Tuesday, September 22, 2015

Tuesday, September 22, 2015

Platform for Children; Job growth isn’t reducing poverty; Candidates discuss minimum wage and; National webinar today on EITC campaigns

Platform for Children
Kids comprise 25 percent of Louisiana’s population, and our state’s future depends on the ability of children from all walks of life to reach their fullest potential. But what types of public policies are needed for that to happen? That’s the question several stakeholder groups came together to answer during this pivotal election year. The result is the Louisiana Platform for Children – a comprehensive guide for candidates and voters that covers eight major policy areas and offers detailed recommendations. The platform identifies needs and gaps in services, the importance of evidence-based practices and provides data to help policy makers and citizens to determine where to provide scarce state dollars for maximum return on investment.

Organizations participating in the development of the Platform for Children include Agenda for Children, Louisiana Budget Project, Louisiana Center for Children’s Rights, LouisianaChildren.org, Louisiana Partnership for Children and Families, National Association for Social Workers/Louisiana Chapter and One Voice Louisiana. Louisiana Platform for Children is available in summary and in a longer, full  version. For more information, contact platform@louisianapartnership.org.


Job growth isn’t reducing poverty
As LBP wrote last week, the poverty rate in Louisiana didn’t budge in 2014, even as the state added jobs. The story was largely the same across the country. Erica Williams with the Center on Budget and Policy Priorities notes that only 12 states saw their poverty rate decrease, which shows there is much more work that states should do:

Such limited progress is disappointing given improvements in employment nationwide in 2014, including an increase in the number of Americans working full-time.  A slow economic recovery and a large and persistent income gap between households at the top and bottom are partly to blame. But states can do more to address their residents’ economic struggles.  For example, they can raise the state minimum wage in conjunction with creating or improving the state’s earned income tax credit; they can connect more adults and children in dire economic straits to a full range of federal supports, including nutrition, housing, and unemployment insurance; and they can reinvest in areas like K-12 schools and higher education, both of which are foundations of a strong state economy.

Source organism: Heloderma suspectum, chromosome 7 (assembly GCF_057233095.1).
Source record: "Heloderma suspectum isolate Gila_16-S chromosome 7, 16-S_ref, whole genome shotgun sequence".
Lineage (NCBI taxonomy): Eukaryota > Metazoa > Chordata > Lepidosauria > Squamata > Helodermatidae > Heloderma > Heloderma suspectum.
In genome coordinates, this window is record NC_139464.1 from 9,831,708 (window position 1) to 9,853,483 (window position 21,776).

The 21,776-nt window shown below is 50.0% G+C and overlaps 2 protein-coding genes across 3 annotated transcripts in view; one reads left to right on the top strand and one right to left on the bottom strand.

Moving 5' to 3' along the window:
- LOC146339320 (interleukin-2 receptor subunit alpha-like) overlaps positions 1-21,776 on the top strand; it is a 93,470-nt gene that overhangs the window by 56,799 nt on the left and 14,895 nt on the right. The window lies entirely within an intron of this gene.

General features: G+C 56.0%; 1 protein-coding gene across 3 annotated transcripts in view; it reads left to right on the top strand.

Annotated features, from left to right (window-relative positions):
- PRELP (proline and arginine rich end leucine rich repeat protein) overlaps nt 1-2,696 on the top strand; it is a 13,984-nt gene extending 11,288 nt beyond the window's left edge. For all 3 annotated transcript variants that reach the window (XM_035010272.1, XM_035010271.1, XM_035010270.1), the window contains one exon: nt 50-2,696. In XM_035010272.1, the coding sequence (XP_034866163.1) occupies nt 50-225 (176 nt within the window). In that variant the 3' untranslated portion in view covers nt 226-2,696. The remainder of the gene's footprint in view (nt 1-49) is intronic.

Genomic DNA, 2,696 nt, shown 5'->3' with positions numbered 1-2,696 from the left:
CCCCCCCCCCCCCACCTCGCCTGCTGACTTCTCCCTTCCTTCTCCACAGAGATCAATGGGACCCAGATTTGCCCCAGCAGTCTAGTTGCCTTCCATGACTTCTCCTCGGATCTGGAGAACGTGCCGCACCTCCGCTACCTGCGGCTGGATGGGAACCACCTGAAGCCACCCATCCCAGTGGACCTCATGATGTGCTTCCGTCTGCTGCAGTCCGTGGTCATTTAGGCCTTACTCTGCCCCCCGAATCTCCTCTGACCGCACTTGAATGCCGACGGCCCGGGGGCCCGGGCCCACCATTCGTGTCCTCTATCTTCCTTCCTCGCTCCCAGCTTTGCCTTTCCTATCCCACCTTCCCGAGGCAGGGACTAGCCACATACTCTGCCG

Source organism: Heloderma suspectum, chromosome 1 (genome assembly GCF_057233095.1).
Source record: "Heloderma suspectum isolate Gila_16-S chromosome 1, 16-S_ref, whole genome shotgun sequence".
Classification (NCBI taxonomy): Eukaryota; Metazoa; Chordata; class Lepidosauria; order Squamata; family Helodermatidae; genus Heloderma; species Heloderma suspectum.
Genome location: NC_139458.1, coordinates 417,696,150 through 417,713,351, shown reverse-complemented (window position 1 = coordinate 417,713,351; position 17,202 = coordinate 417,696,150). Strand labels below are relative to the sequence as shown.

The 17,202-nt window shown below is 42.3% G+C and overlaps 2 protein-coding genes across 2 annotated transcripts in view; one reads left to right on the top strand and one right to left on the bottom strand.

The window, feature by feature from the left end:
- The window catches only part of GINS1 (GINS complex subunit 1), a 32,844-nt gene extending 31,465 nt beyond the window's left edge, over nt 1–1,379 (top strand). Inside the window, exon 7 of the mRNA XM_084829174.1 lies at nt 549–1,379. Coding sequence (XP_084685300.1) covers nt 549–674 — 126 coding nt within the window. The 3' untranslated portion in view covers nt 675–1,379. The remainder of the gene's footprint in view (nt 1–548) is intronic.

Candidates discuss minimum wage

The latest in the seemingly endless string of gubernatorial forums took place Monday at the Baton Rouge Press Club, where three of the four major candidates (U.S. Sen. David Vitter was absent) took unscripted questions from the media. As Will Sentell of the Advocate reports, there was one major policy area where the candidates disagreed:


During the forum, one split surfaced in how the candidates view efforts to boost the minimum wage, which is $7.25 per hour. Of the three, Edwards was the lone contender who said he would back such an increase, which he said would help curb poverty that has plagued Louisiana for generations. Dardenne opposed such a hike and said an improved education system is the way to aid the poor. Angelle said he opposes a higher minimum wage and that early childhood education is one of the keys to reducing poverty.

The attention on wages was welcome, given recent data that shows pay for most workers is still well-below its pre-recession peak. And despite misconceptions about teenagers working part-time jobs being the main recipients of the minimum wage, LBP’s prior research shows minimum wages jobs are far more likely to be filled by adults working full-time, including many parents.


National webinar today on EITC campaigns

The Hatcher Group and the Center on Budget and Policy Priorities invite you to join in an

hour-long webinar on effective tools and tactics for advancing state-level Earned Income

Tax Credits (EITCs).  The federal EITC is one of the nation’s most powerful anti-poverty programs, and one that enjoys widespread bipartisan support. On top of the federal credit, 26 states and the District of Columbia offer state-level EITCs of their own.


This year saw a heightened level of EITC action and policy gains in the states. But

enacting new state EITCs, or expanding existing ones doesn’t happen overnight. During

this webinar you will hear from advocates in three states: Louisiana, Montana and Rhode Island, on the proactive campaigns they have waged to build support for state EITCs and their varying levels of success, from getting the EITC on the policy agenda to winning expansion. Learn about the tactics the groups put into action to educate policymakers and engage the public on the EITC, and explore best practices for keeping the credit relevant pre- and post-legislative session.


Click here for more information and to register.


Number of the Day
3.5 percent – Louisiana’s match to the federal EITC, the lowest state match in the nation (Source: Louisiana Budget Project)